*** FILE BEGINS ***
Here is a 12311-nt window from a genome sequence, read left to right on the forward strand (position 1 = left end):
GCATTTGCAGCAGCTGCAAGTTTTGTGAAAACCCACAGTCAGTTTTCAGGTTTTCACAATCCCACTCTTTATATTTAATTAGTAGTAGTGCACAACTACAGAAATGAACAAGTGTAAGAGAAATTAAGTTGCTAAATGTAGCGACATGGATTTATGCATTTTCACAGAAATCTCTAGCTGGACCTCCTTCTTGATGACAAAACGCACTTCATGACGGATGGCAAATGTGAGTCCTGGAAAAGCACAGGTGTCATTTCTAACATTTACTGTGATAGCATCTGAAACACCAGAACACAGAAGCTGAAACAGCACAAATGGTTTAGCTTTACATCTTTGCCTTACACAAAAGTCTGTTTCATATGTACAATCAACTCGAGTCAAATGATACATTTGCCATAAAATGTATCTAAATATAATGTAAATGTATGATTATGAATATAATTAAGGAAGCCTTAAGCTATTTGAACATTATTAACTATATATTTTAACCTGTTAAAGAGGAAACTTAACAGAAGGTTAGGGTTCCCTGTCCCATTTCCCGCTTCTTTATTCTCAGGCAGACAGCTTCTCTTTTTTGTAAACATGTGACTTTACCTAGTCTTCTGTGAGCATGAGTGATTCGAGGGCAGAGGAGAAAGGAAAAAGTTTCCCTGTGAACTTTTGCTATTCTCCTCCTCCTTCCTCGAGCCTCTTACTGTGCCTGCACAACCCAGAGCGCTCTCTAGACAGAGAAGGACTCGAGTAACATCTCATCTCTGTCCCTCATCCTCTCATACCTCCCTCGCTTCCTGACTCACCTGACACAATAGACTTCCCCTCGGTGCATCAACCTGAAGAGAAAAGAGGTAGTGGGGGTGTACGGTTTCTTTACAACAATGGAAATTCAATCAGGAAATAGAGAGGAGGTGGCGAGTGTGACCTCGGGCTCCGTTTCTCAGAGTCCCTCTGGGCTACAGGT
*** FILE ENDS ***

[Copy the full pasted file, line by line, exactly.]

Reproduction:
Here is a 12311-nt window from a genome sequence, read left to right on the forward strand (position 1 = left end):
GCATTTGCAGCAGCTGCAAGTTTTGTGAAAACCCACAGTCAGTTTTCAGGTTTTCACAATCCCACTCTTTATATTTAATTAGTAGTAGTGCACAACTACAGAAATGAACAAGTGTAAGAGAAATTAAGTTGCTAAATGTAGCGACATGGATTTATGCATTTTCACAGAAATCTCTAGCTGGACCTCCTTCTTGATGACAAAACGCACTTCATGACGGATGGCAAATGTGAGTCCTGGAAAAGCACAGGTGTCATTTCTAACATTTACTGTGATAGCATCTGAAACACCAGAACACAGAAGCTGAAACAGCACAAATGGTTTAGCTTTACATCTTTGCCTTACACAAAAGTCTGTTTCATATGTACAATCAACTCGAGTCAAATGATACATTTGCCATAAAATGTATCTAAATATAATGTAAATGTATGATTATGAATATAATTAAGGAAGCCTTAAGCTATTTGAACATTATTAACTATATATTTTAACCTGTTAAAGAGGAAACTTAACAGAAGGTTAGGGTTCCCTGTCCCATTTCCCGCTTCTTTATTCTCAGGCAGACAGCTTCTCTTTTTTGTAAACATGTGACTTTACCTAGTCTTCTGTGAGCATGAGTGATTCGAGGGCAGAGGAGAAAGGAAAAAGTTTCCCTGTGAACTTTTGCTATTCTCCTCCTCCTTCCTCGAGCCTCTTACTGTGCCTGCACAACCCAGAGCGCTCTCTAGACAGAGAAGGACTCGAGTAACATCTCATCTCTGTCCCTCATCCTCTCATACCTCCCTCGCTTCCTGACTCACCTGACACAATAGACTTCCCCTCGGTGCATCAACCTGAAGAGAAAAGAGGTAGTGGGGGTGTACGGTTTCTTTACAACAATGGAAATTCAATCAGGAAATAGAGAGGAGGTGGCGAGTGTGACCTCGGGCTCCGTTTCTCAGAGTCCCTCTGGGCTACAGGT